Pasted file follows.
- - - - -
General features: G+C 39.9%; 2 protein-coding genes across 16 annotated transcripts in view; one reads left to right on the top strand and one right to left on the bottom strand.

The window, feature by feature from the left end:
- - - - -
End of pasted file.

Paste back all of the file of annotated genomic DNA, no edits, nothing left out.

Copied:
General features: G+C 39.9%; 2 protein-coding genes across 16 annotated transcripts in view; one reads left to right on the top strand and one right to left on the bottom strand.

The window, feature by feature from the left end: